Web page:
What with newly-appointed foreign minister Michel Barnier outdoing his predecessor in lambasting the situation in Iraq and Le Monde outdoing itself on castigating the "horrors" of the Iraq war with unending editorials, columns, and fillers, it's been a good week for anti-American sentiment in France.
Especially since it ended in crescendo as the paper's top honcho, Jean-Marie Colombani, penned a ferocious editorial that went against tradition by appearing on the front page for once (as in the olden days), one which basically retracted his September 11, 2001, assertion that we are all Americans.
Thankfully, all hope is not lost. For Colombani said there might be hope on the horizon. The American people will be happy to learn that in substance, he promised to unretract the assertion if Americans would only do the right thing. All they had to do to win the Frenchman's respect (and, supposedly, that of the government and the entire French people and the rest of the world) was vote for the right man in November.
Still, it's been heated this week, and the broadsides so unending, that one might almost think that the French government and the newspaper of reference were in collusion. But given the French press's tradition of independence, that's impossible, of course.
In any case, you will happy to learn that various editorials, columns, and letters to the editor have been most graceful all week long, in comparing the Iraq situation to the Vietnam quagmire, generalizing the guards' behaviour to the entire army, calling Americans torturers, calling their actions war crimes or crimes against humanity, comparing them to those of the Nazis, saying that Rumsfeld is the equivalent of Zarkaoui (just as Bush is the equivalent of Bin Laden), calling for Bush's impeachment, and otherwise showing that subtle trait of spirit that the French are world-renowned for.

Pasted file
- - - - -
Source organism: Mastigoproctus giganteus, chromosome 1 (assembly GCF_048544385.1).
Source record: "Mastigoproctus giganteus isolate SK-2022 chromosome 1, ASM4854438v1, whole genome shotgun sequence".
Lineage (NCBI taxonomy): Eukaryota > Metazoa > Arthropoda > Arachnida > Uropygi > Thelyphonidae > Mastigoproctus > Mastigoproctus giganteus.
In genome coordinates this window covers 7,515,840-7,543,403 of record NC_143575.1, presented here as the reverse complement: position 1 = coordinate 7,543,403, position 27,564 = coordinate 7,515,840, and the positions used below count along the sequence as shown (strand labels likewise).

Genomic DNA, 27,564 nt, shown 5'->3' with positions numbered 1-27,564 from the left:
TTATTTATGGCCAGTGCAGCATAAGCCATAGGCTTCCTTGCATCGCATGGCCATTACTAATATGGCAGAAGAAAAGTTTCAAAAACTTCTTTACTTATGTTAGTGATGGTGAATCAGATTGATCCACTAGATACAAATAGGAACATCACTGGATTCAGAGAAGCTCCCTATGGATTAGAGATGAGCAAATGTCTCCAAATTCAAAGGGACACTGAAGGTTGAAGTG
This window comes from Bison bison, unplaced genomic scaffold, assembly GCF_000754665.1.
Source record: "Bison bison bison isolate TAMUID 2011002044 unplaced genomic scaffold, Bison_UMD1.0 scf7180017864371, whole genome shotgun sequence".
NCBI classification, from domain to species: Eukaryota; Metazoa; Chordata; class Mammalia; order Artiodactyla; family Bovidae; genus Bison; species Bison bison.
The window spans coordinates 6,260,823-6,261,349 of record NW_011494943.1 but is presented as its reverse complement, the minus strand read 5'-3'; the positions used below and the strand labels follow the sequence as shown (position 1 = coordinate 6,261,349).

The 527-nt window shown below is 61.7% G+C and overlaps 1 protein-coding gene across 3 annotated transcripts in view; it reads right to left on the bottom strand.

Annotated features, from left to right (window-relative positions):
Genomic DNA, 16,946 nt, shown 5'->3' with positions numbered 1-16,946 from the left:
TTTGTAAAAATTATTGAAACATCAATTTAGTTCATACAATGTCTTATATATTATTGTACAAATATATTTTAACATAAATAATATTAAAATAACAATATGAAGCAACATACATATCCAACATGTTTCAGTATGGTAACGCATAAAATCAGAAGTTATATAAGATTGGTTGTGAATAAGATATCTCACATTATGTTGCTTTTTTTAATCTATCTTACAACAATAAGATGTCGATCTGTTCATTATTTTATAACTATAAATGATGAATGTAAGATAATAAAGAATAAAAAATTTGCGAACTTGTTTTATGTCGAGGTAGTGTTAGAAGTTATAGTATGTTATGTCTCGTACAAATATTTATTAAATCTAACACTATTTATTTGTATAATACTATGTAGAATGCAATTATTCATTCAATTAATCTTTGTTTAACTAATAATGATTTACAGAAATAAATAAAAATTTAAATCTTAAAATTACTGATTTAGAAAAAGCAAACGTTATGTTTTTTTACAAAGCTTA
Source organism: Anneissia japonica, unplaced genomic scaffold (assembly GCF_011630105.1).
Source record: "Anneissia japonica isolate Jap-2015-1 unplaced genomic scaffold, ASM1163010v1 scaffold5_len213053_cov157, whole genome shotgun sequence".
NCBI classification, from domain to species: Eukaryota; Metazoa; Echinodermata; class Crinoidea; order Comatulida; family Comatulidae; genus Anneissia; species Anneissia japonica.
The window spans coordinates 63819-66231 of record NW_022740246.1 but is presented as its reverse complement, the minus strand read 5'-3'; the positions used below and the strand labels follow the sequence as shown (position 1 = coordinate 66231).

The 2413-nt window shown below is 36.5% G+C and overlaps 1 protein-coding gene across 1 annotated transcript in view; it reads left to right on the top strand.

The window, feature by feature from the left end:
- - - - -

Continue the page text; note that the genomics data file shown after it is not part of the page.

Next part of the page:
I have a short (sic) comment on the onslaught on Le Monde Watch, but it's only in French, j'ai peur.
(By the way, today is the birthday of William Seward (1801-1872), Abraham Lincoln's secretary of state who once said: "The circumstances of the world are so variable that an irrevocable purpose or opinion is almost synonymous with a foolish one.")